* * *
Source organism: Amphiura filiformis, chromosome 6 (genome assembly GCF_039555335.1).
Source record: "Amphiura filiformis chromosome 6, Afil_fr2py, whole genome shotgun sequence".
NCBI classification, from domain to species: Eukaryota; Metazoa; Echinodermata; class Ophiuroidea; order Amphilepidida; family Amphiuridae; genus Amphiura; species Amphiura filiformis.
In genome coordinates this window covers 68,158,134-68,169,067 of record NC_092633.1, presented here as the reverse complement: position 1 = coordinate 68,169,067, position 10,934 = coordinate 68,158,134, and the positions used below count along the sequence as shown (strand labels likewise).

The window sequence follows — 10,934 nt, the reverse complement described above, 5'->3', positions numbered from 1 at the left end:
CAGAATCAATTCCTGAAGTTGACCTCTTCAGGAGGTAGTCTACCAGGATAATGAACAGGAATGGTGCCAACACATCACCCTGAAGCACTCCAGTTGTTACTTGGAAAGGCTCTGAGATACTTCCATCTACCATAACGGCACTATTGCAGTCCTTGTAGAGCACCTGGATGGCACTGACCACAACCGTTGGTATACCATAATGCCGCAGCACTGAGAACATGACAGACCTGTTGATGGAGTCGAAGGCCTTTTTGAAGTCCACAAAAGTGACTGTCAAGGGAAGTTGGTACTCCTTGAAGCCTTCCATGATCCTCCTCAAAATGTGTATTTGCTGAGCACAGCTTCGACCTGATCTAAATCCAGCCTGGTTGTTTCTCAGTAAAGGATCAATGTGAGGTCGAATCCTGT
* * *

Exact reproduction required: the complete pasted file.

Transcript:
Source organism: Amphiura filiformis, chromosome 6 (genome assembly GCF_039555335.1).
Source record: "Amphiura filiformis chromosome 6, Afil_fr2py, whole genome shotgun sequence".
NCBI classification, from domain to species: Eukaryota; Metazoa; Echinodermata; class Ophiuroidea; order Amphilepidida; family Amphiuridae; genus Amphiura; species Amphiura filiformis.
In genome coordinates this window covers 68,158,134-68,169,067 of record NC_092633.1, presented here as the reverse complement: position 1 = coordinate 68,169,067, position 10,934 = coordinate 68,158,134, and the positions used below count along the sequence as shown (strand labels likewise).

The window sequence follows — 10,934 nt, the reverse complement described above, 5'->3', positions numbered from 1 at the left end:
CAGAATCAATTCCTGAAGTTGACCTCTTCAGGAGGTAGTCTACCAGGATAATGAACAGGAATGGTGCCAACACATCACCCTGAAGCACTCCAGTTGTTACTTGGAAAGGCTCTGAGATACTTCCATCTACCATAACGGCACTATTGCAGTCCTTGTAGAGCACCTGGATGGCACTGACCACAACCGTTGGTATACCATAATGCCGCAGCACTGAGAACATGACAGACCTGTTGATGGAGTCGAAGGCCTTTTTGAAGTCCACAAAAGTGACTGTCAAGGGAAGTTGGTACTCCTTGAAGCCTTCCATGATCCTCCTCAAAATGTGTATTTGCTGAGCACAGCTTCGACCTGATCTAAATCCAGCCTGGTTGTTTCTCAGTAAAGGATCAATGTGAGGTCGAATCCTGT